I swear that someone stole half a month from me while I wasn't looking. One day it was mid-November, and suddenly it's December. (I actually suspect that a couple months were swiped out from under me, but can't prove it.)
I never knew handing someone a plate of cookies was such a dangerous thing, but what was once a little gesture has turned into a tradition. Bah! Humbug! I swear that when the police come by with their Santa Float for the neighborhood kids, they park in front of our hovel because they know we'll come out with a plate of Charlene's Favorites, Nutmeg Logs and Toffee Squares. This year I even made pralines (with a healthy dose of Maker's Mark). And the cooking frenzy isn't over yet, because we're hosting for Hanukkah this year, so I'm on latke duty.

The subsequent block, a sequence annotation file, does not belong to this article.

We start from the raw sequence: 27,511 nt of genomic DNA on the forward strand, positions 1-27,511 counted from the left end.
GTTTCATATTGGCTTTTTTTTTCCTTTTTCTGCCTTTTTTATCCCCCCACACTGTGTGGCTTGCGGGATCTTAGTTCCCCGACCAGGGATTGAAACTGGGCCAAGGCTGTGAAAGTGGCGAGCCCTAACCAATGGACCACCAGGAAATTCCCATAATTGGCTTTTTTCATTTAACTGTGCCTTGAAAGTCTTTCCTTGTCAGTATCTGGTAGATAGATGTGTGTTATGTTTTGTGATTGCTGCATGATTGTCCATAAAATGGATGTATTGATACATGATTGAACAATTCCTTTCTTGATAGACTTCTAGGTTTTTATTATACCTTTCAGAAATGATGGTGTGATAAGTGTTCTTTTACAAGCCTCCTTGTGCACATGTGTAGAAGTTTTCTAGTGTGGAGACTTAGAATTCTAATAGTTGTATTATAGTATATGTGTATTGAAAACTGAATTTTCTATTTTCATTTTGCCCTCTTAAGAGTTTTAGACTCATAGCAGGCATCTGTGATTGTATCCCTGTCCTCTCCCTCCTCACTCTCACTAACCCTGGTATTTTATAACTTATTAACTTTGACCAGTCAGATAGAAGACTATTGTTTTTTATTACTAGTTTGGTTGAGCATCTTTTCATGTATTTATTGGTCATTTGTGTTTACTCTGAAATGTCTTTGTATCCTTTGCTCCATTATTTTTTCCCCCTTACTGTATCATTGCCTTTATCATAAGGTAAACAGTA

Tradition is a weird thing. Every year for Thanksgiving, I get assigned (among other dishes) the dreaded canberry pineapple jello mold. Even though I won't eat it, I dutifully make it. And every year, the only person who eats it is the SO, and he takes the smallest sliver he can cut. Then, when the older people are safely snoozing in front of the TV, those of us still in the kitchen make a command decision and dump it into the trash. No one ever questions why it isn't with the other leftovers. Why do I have to make that wretched thing? Because it's tradition. Why did I have to make the flaming yam surprise? Tradition. Did anyone eat it? No. All the non-traditional dishes I made were consumed, while all traditional ones were ignored. It's almost like sacrificial food at this point. I'm tempted to set up an altar and offer them up to... who? Maybe those who are no longer with us but who live on in recipes.
Thankfully, except for the latkes for Hanukkah and torepitas for New Years, there aren't many traditional foods left to make this year - and they're the good ones. At least, I've never seen one dumped in the trash.